Exercise can benefit mental health, and for some people with depression it can relieve negative symptoms. However, even though exercise is supposed to help decrease depressive symptoms, depression can hinder some aspects of exercise, according to a study that was published in the journal Psychophysiology.
“A new study suggests that clinical depression may hamper the body’s ability to recover from physical activity, prolonging the amount of time it takes for a depressed person’s heart rate to slow down and return to normal after a workout,” according to a New York Times article. “Although it may sound minor, some research suggests that a difference of even just a few beats a minute during post-exercise recovery is associated with a shorter life span.”
Depression has already been linked to heart disease, so this study could contribute to an understanding of that connection, according to the article. Researchers don’t think results should discourage people with depression from exercising. Consistent exercise is still considered helpful for people with depression.
Some experts and people who have suffered from depression share their own insight into these study results and what it could mean for people with depression.
“I think this study can shed [light on] some badly needed compassion toward those who suffer from depression,” said Hadley Allen, a personal fitness trainer who has suffered from depression and recovered through exercise. “Instead of just saying ‘go exercise and you will be fine,’ we can learn that albeit ... exercise helps, clearly the toll that depression takes on the body is not limited to the brain.”
She suggests that when people with depression start exercising to help themselves, they should take these findings into consideration.
“People with depression should approach exercise knowing that the same patience they have with their cognition will need to be given toward their physical body post-exercise,” Allen said.
Elaine Campbell, a psychiatrist, author, a mental wellness coach and Director of Food and Nutrition at The Lu-Jean Feng Clinic, said in an email that no certain conclusions can really be drawn from the study because of too many other factors, such as the weight and fitness level of depressed and non-depressed participants.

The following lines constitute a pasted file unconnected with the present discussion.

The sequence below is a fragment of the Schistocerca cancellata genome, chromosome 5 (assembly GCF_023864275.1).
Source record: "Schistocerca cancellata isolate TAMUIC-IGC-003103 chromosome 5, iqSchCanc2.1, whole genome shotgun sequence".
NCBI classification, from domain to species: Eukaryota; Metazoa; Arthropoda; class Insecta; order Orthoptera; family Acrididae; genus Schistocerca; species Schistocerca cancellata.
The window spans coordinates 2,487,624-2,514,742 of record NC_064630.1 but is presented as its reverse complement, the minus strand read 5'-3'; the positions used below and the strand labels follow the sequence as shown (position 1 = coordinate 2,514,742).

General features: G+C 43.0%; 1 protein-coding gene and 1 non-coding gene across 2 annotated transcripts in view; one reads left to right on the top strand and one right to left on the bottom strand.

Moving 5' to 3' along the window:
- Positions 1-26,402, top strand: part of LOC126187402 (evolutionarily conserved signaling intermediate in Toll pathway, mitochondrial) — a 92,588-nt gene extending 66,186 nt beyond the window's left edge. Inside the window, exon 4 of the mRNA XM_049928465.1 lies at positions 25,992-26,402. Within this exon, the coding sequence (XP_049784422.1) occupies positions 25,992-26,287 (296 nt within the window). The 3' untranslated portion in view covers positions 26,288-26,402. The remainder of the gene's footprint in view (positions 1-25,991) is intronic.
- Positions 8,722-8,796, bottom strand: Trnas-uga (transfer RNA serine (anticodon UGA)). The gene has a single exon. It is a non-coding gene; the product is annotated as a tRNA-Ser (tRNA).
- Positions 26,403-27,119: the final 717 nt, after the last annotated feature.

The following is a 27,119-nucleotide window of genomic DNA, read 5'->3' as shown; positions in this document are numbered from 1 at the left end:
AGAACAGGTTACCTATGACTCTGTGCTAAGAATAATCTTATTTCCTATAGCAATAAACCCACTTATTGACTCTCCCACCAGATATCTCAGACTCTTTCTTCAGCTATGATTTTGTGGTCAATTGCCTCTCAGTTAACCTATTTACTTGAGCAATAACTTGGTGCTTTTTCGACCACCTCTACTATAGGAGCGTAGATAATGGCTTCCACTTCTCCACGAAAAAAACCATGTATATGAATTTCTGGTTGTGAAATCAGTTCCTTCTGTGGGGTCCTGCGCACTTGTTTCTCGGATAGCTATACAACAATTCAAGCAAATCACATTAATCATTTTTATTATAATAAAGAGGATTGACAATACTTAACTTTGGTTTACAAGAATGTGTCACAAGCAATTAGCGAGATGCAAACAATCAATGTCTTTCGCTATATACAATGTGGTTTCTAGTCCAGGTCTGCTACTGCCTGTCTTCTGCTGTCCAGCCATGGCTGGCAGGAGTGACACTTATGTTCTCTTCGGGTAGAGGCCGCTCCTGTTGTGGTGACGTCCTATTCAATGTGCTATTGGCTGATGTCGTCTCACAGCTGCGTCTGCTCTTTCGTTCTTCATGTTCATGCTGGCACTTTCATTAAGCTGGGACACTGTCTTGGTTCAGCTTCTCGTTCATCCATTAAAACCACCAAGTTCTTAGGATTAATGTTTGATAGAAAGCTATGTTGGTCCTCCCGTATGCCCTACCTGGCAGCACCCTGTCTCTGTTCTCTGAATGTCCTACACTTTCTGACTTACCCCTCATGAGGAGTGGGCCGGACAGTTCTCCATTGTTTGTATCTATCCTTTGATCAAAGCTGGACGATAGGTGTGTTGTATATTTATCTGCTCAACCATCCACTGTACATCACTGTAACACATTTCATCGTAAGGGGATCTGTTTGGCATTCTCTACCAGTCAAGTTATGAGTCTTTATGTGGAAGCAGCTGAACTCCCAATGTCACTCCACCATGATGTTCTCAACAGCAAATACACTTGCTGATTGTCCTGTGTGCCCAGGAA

“This [study] would probably turn the average person suffering from depression
off of exercise, which is the worst thing they could do,” Campbell said. “Depression is highly treatable and exercise remains one of the best ways to treat the condition.”
She suggests that people with depression engage in cardio exercise and yoga.
“I encourage my patients suffering from depression to spend at least an hour/day, three days/week to really reap the benefits of exercise,” Campbell said.
Joel Ingersoll, a licensed psychologist and certified personal trainer at the Center for Psychological Health and Fitness, said in an email that the exercise in the study (stress tests) isn’t necessarily reflective of how other forms of exercise interact with depression, and patients shouldn’t become discouraged from exercising.
“We may need to encourage patients to widen their definition of ‘exercise’ to include the potential to engage in physically beneficial activities that are more low impact such as yoga and pilates,” Ingersoll said.
David Reiss, the interim medical director at Providence Behavioral Health Hospital, said in an email that the study doesn’t seem to provide any new information about the link between depression and exercise.
“We [know] that ‘depression’ is just that - bodily systems are depressed and generally slowed down,” Reiss said. “Thinking is slowed down, reaction time is slowed down, etc. Thus, it is not surprising - or anything new - to find that perhaps the body's recuperative processes are slowed down.”
There are other factors that could contribute to a slow recovery from exercise as well.
Exercise tends to relieve depression and distract the person in a positive way, but when the exercise ends, they may soon again become aware of their problems, which may cause an increase of anxiety and slight increase in heart rate,” Reiss said.
O’Connor, Anahad. Depression May Slow Exercise Recovery. Web. Dec. 7, 2011. http://well.blogs.nytimes.com/2011/12/01/depression-may-slow-exercise-recovery
Allen, Hadley. Email interview. Nov. 7, 2011.
Campbell, Elaine. Email interview. Nov. 7, 2011.
Ingersoll, Joel. Email interview. Nov. 7. 2011.
Reiss, David. Email interview. Dec. 6, 2011.
Reviewed December 8, 2011
by Michele Blacksberg RN